Sunday, August 10, 2014

Major Baptist church in Washington DC addresses traditional attitudes in denomination toward homosexuality today


Today (Sunday, August 10, 2014), Dr. Stan Hastey, Interim Preaching Minister at the First Baptist Church of the City of Washington DC, gave a sermon, “Saying it Plainly: Everyone Is Included”, in which he took up the issue of LGBT people in the Christian protestant church.  This topic has not been often addressed in the church in which I grew up.
Hastey talked about his brother, who died of AIDS at age 49, but who came out at age 34, at one time causing some issues in the family, and withdrawing from sight for several years while living in the Houston Montrose area.  Hastey referred to that area as comparable to Dupont Circle, although now in Washington a comparison should include Shaw and the U-Street area. 

Hastey said that there was one “clobber” passage in the Epistles (I’m not sure if that’s the one in Romans, or Corinthians), and a few in the Old Testament, mostly Leviticus.  In all cases he believed that the passages really referred to pagan practices of relationships with underage males.  He did distinguish between the idea of “gay” and “sexual orientation”, which he accepted as immutable.  Churches have seized on a few passages to condemn all homosexuals the same way they seized on a small set of teachings to subjugate racial minorities or sometimes keep women from working,  He referred to a statement by Dr. Martin Luther King, that the most segregated hour in America was 11 AM on Sunday morning.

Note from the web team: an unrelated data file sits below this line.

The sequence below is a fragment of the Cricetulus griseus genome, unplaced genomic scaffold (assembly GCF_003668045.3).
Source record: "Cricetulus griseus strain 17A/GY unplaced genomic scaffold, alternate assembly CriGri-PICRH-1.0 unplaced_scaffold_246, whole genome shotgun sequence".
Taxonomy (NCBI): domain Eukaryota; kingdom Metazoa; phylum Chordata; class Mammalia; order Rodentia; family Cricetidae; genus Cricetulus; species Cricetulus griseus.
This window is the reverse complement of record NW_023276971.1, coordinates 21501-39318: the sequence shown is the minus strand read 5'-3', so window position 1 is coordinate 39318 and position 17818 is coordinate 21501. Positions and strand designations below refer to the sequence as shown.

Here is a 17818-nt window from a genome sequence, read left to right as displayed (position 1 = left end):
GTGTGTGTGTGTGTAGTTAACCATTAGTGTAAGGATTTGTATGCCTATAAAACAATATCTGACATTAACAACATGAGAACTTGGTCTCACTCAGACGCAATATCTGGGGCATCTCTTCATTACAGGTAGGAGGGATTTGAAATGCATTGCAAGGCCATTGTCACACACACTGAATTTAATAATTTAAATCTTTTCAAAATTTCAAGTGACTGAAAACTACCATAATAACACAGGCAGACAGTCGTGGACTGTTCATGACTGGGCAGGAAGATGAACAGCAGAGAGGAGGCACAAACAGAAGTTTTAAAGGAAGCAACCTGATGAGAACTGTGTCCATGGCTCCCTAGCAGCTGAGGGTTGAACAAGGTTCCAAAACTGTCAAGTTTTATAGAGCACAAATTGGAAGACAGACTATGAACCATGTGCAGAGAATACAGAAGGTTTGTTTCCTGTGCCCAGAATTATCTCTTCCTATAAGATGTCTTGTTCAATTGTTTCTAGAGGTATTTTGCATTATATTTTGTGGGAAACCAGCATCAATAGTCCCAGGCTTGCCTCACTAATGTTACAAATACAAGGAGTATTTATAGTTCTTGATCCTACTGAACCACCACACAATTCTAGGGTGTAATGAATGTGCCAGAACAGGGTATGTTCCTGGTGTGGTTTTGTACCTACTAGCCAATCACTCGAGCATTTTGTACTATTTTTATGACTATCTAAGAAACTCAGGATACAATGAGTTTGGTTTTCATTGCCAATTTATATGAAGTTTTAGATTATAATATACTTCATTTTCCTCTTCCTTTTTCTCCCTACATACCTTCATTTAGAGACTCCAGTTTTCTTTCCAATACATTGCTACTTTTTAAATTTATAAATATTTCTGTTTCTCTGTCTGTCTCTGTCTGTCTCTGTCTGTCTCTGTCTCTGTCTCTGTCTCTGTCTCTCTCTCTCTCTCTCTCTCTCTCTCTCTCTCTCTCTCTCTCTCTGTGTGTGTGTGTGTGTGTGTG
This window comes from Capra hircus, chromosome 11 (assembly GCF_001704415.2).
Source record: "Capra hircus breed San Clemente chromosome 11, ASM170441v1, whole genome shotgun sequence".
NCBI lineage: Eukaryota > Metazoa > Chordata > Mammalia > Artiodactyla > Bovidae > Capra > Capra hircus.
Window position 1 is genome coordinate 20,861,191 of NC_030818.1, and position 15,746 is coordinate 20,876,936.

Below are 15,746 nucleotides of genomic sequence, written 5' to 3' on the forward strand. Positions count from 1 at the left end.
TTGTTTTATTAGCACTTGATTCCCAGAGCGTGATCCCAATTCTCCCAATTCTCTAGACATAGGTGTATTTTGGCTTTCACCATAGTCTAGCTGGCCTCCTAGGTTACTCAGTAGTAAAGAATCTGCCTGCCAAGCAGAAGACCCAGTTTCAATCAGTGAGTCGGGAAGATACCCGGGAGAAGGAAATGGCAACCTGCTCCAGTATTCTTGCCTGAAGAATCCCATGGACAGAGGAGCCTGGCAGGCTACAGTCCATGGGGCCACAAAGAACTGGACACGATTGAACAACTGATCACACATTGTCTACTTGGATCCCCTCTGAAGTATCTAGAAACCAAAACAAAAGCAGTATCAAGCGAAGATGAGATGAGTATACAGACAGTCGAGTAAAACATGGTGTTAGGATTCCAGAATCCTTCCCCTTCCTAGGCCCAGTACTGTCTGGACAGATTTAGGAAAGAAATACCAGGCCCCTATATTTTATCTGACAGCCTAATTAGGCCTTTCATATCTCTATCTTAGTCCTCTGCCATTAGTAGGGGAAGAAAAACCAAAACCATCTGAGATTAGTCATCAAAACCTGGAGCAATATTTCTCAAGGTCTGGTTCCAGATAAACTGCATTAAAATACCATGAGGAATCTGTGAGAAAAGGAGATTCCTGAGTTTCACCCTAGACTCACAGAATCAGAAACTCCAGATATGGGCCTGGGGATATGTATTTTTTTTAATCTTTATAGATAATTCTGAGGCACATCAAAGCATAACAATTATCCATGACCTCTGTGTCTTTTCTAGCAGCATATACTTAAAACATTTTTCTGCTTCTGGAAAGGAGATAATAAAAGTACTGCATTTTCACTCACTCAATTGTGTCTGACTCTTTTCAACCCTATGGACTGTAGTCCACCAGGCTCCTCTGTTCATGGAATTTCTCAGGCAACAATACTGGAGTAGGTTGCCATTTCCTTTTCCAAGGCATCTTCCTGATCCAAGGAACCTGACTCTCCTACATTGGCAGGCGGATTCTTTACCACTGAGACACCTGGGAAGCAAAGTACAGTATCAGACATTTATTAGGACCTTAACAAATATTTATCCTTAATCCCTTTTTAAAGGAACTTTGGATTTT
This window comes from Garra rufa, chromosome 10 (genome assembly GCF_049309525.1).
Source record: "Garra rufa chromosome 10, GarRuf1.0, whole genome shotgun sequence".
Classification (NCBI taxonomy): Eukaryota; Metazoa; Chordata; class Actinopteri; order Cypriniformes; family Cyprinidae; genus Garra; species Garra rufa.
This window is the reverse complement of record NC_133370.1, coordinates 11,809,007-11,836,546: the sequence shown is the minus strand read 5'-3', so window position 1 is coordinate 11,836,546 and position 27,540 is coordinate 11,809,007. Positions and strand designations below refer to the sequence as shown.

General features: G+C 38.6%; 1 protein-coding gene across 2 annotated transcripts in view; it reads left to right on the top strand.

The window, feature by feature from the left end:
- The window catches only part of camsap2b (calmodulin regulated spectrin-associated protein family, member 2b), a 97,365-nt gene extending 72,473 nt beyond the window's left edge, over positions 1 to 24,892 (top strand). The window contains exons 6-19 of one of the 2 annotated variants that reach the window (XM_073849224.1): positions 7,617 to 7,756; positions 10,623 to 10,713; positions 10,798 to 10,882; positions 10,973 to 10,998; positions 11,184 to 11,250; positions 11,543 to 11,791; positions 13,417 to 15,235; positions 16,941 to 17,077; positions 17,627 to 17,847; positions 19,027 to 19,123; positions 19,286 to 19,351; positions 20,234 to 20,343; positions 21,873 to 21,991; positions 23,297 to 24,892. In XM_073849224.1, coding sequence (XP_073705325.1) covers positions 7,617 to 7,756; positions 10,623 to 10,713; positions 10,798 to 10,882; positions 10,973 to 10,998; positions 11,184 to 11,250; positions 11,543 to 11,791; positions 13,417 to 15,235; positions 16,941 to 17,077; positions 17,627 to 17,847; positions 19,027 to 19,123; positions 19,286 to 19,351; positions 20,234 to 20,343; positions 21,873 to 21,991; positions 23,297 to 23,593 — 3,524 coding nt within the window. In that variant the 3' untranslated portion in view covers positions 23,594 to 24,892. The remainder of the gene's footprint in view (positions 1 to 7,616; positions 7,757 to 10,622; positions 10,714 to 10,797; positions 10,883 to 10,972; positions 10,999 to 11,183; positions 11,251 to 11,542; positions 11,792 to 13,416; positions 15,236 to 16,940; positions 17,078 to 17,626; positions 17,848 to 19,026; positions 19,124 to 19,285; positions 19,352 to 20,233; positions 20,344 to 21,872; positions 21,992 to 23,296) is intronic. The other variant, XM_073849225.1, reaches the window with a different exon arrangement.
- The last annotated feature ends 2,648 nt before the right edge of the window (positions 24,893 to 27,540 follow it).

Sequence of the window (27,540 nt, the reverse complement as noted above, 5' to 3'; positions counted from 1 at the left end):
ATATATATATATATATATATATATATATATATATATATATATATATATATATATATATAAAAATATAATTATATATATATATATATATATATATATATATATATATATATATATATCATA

A number of years ago, Dr. James Somerfield, then pastor at FBC, organized a group to see the film “For the Bible Tells Me So” (Movies blog, Oct. 14, 2007).  Somerfield now has the First Baptist Church in Richmond.

Note, also, on Saturday the Washington Post reported that Virginia Attorney General Mark Herring asked the Supreme Court to review lower court rulings striking down Virginia’s 2006 Marshall-Newman Amendment, banning legal recognition of same-sex marriage and civil unions in Virginia. 

On the biological immutability argument, I still notice an oddity occasionally, as like on Friday night at the Cobalt.  An unusual large percentage of the men present (statistically) were much taller than average, some probably over 78 inches.  Maybe there is some coincidental epigenetic correlation to adult height. 

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